Performed since the early 1970's, refractive surgery procedures improve vision due to nearsightedness (myopia), farsightedness (hyperopia) and astigmatism. With the advent of the laser for refractive surgery (photo-refractive keratectomy or PRK), a new era in eye care is unfolding. In 1983, it was found that the Excimer Laser could be used to reshape the surface of the cornea. The efficiency and accuracy of refractive lasers allows for extremely precise removal of tissue with minimal damage to adjacent cells.
What is a refractive error?
In normal vision, light enters the eye through the cornea and is focused at a single point on the retina at the back of the eye.
With a refractive error such as myopia, shown above, the light rays are not bent properly to achive good focus on the retina.
With a refractive error, there is a defect in the way light passes through the eye. Light rays do not refract (bend) properly to achieve a single focus point. Instead, light rays focus in front of the retina, behind the retina, or at two different points. Refractive errors usually result from a defect in the length of the eye or shape of the cornea.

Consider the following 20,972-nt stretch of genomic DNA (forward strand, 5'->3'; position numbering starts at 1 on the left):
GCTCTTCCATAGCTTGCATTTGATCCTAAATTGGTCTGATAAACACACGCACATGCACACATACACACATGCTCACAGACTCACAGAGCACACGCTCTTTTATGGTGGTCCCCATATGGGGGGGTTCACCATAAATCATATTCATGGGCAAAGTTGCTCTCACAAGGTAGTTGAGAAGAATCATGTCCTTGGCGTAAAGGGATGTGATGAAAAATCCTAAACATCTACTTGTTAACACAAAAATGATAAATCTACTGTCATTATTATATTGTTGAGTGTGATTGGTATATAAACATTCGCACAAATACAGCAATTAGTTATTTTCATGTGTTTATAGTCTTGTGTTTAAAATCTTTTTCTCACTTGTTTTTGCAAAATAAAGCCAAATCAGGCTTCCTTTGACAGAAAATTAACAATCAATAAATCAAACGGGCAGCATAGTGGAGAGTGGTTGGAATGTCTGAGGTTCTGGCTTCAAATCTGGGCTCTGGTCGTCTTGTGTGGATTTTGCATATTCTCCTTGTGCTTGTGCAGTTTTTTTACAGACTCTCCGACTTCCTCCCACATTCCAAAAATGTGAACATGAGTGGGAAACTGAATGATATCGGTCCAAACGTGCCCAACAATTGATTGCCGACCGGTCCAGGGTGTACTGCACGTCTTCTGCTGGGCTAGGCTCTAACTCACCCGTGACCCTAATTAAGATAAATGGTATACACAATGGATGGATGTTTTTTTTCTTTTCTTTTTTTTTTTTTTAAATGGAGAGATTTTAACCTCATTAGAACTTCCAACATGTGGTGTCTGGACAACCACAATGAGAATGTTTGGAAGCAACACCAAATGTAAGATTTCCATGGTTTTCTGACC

People with myopia are nearsighted and have good close vision
and blurry distant vision.
People suffering from hyperopia are farsighted. They can see distant
objects clearly but close objects are out of focus
Vision for people with astigmatism is blurred or distorted at
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